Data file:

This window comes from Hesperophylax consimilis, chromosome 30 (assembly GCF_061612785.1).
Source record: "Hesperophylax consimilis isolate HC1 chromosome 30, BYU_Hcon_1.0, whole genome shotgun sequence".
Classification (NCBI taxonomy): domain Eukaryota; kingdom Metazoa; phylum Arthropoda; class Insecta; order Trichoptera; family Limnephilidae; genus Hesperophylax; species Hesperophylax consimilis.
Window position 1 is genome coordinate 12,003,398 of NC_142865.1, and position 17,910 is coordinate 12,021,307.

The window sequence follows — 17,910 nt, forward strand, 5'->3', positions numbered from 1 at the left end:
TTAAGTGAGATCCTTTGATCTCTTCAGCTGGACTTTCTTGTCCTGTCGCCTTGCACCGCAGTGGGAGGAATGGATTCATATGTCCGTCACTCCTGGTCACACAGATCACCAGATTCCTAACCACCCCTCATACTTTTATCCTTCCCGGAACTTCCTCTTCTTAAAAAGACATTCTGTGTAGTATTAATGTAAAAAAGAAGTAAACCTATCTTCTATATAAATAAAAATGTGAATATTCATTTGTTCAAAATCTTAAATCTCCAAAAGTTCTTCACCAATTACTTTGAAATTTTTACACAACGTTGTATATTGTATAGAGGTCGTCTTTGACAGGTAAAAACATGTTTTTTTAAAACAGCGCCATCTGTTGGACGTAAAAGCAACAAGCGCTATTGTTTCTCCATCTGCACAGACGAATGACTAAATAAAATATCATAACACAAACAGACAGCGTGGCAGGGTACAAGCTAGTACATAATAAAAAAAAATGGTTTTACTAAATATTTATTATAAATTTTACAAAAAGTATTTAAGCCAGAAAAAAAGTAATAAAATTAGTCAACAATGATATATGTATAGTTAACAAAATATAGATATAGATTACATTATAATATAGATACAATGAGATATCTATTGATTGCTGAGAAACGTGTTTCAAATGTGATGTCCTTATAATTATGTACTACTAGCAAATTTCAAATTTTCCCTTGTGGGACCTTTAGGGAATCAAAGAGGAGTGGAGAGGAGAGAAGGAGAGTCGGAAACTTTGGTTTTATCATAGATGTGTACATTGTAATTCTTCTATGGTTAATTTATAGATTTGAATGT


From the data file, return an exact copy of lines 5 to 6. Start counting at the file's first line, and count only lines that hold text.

The window sequence follows — 17,910 nt, forward strand, 5'->3', positions numbered from 1 at the left end:
TTAAGTGAGATCCTTTGATCTCTTCAGCTGGACTTTCTTGTCCTGTCGCCTTGCACCGCAGTGGGAGGAATGGATTCATATGTCCGTCACTCCTGGTCACACAGATCACCAGATTCCTAACCACCCCTCATACTTTTATCCTTCCCGGAACTTCCTCTTCTTAAAAAGACATTCTGTGTAGTATTAATGTAAAAAAGAAGTAAACCTATCTTCTATATAAATAAAAATGTGAATATTCATTTGTTCAAAATCTTAAATCTCCAAAAGTTCTTCACCAATTACTTTGAAATTTTTACACAACGTTGTATATTGTATAGAGGTCGTCTTTGACAGGTAAAAACATGTTTTTTTAAAACAGCGCCATCTGTTGGACGTAAAAGCAACAAGCGCTATTGTTTCTCCATCTGCACAGACGAATGACTAAATAAAATATCATAACACAAACAGACAGCGTGGCAGGGTACAAGCTAGTACATAATAAAAAAAAATGGTTTTACTAAATATTTATTATAAATTTTACAAAAAGTATTTAAGCCAGAAAAAAAGTAATAAAATTAGTCAACAATGATATATGTATAGTTAACAAAATATAGATATAGATTACATTATAATATAGATACAATGAGATATCTATTGATTGCTGAGAAACGTGTTTCAAATGTGATGTCCTTATAATTATGTACTACTAGCAAATTTCAAATTTTCCCTTGTGGGACCTTTAGGGAATCAAAGAGGAGTGGAGAGGAGAGAAGGAGAGTCGGAAACTTTGGTTTTATCATAGATGTGTACATTGTAATTCTTCTATGGTTAATTTATAGATTTGAATGT